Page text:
Oracle could be feeling cloud transition growing pains

Oracle is learning that it’s hard for enterprise companies born in the data center to make the transition to the cloud, an entirely new way of doing business. Yesterday it reported its earnings and it was a mixed bag, made harder by changing the way the company counts cloud revenue. In its earnings press release from yesterday, it put it this way: “Q4 Cloud Services and License Support revenues were up 8% to $6.8 billion. Q4 Cloud License and On-Premise License revenues were down 5% to $2.5 billion.” Let’s compare that with the language from their Q3 revenue in March: “Cloud Software as a Service (SaaS) revenues were up 33% to $1.2 billion. Cloud Platform as a Service (PaaS) plus Infrastructure as a Service (IaaS) revenues were up 28% to $415 million. Total Cloud Revenues were up 32% to $1.6 billion.” See how
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Nginx lands $43 million Series C to fuel expansion

Nginx, the commercial company behind the open source web server, announced a $43 million Series C investment today led by Goldman Sachs Growth Equity. NEA, which has been on board as an early investor is also participating As part of the deal, David Campbell, managing director at Goldman Sachs’ Merchant Banking Division will join the Nginx board. Today’s investment brings the total raised to $103 million, according to the company. The company was not willing to discuss valuation for this round. Nginx’s open source approach is already well established running 400 million websites including some of the biggest in the world. Meanwhile, the commercial side of the business has 1500 paying customers, giving those customers not just support, but additional functionality such as load balancing, an API gateway and analytics. Nginx CEO Gus Robertson was pleased to get the backing of such prestigious investors. “NEA is one of the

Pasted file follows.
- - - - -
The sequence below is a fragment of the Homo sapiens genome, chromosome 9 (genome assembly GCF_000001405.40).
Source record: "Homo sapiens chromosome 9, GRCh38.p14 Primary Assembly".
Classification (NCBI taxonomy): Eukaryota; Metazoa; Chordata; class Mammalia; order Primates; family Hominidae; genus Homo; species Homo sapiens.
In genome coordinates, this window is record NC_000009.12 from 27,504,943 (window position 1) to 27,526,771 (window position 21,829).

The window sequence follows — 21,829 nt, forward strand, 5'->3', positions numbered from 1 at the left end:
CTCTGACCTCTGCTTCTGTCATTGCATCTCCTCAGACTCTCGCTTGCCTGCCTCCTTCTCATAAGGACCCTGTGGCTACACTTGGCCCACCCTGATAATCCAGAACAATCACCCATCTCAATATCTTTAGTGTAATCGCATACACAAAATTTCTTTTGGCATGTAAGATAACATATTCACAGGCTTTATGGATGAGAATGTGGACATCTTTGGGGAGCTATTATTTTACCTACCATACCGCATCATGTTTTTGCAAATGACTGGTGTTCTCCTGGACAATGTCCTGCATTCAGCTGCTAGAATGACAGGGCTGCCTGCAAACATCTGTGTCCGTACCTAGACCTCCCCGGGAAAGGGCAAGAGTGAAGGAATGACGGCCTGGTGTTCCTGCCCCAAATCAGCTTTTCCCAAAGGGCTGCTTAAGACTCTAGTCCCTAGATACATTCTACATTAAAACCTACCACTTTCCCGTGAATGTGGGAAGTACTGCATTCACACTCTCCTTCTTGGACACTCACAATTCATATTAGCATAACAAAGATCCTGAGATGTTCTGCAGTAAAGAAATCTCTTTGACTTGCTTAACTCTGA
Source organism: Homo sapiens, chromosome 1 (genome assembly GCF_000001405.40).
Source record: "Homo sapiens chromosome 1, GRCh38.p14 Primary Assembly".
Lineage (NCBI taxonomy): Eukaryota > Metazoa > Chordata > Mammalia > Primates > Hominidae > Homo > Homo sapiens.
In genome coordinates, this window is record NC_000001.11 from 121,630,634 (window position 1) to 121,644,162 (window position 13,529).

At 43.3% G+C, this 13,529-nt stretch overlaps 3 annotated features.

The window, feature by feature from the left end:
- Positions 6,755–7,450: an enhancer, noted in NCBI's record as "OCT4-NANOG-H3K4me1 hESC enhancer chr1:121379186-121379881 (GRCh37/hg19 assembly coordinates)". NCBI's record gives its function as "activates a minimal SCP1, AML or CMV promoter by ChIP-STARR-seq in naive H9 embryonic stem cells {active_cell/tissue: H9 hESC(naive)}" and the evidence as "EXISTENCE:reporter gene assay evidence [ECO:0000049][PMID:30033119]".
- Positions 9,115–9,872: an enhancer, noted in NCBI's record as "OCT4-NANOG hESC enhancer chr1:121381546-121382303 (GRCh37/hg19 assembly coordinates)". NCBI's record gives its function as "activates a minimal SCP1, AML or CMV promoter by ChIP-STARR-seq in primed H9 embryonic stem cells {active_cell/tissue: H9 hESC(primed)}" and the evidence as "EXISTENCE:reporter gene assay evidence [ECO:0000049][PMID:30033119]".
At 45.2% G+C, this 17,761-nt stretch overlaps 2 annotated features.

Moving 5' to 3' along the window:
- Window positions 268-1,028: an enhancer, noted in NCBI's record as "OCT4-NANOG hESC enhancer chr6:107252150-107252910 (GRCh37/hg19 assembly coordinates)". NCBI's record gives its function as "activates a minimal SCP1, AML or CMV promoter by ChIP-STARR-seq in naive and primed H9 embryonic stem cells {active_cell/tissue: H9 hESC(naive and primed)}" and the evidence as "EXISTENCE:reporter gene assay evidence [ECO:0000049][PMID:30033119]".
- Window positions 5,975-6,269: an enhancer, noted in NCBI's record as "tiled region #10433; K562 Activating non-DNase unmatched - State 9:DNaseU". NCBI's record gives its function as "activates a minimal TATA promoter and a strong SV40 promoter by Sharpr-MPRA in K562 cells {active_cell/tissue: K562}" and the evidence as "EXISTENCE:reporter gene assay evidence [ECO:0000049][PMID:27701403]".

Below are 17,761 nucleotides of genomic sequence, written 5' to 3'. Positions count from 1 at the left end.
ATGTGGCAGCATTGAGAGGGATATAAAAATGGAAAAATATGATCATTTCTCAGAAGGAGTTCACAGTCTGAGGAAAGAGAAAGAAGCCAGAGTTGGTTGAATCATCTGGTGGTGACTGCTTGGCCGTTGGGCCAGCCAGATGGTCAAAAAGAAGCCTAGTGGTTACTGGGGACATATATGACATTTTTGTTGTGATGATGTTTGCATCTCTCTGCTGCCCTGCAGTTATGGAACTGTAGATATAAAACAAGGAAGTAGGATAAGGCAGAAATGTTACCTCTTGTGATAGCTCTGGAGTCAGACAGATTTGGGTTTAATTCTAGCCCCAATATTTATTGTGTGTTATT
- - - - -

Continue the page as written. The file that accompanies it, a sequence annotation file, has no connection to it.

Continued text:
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Google injects Hire with AI to speed up common tasks

Since Google Hire launched last year it has been trying to make it easier for hiring managers to manage the data and tasks associated with the hiring process, while maybe tweaking LinkedIn while they’re at it. Today the company announced some AI-infused enhancements that they say will help save time and energy spent on manual processes. “By incorporating Google AI, Hire now reduces repetitive, time-consuming tasks, like scheduling interviews into one-click interactions. This means hiring teams can spend less time with logistics and more time connecting with people,” Google’s Berit Hoffmann, Hire product manager wrote in a blog post announcing the new features. The first piece involves making it easier and faster to schedule interviews with candidates. This is a multi-step activity that involves scheduling appropriate interviewers, choosing a time and date that works for all parties involved in the interview and scheduling a room in which to conduct the
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Cisco buys July Systems to bring digital experience to the real world

Customer experience management is about getting to know your customer’s preferences in an online context, but pulling that information into the real world often proves a major challenge for organizations. This results in a huge disconnect when a customer walks into a physical store. This morning, Cisco announced it has bought July Systems, a company that purports to solve that problem. The companies did not share the acquisition price. July Systems connects to a building’s WiFi system to understand the customer who just walked in the door, how many times they have shopped at this retailer, their loyalty point score and so forth. This gives the vendor the same kind of understanding about that customer offline as they are used to getting online. It’s an interesting acquisition for Cisco, taking advantage of some of its strengths as a networking company, given the WiFi component, but also moving in the
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Adobe could be the next $10 billion software company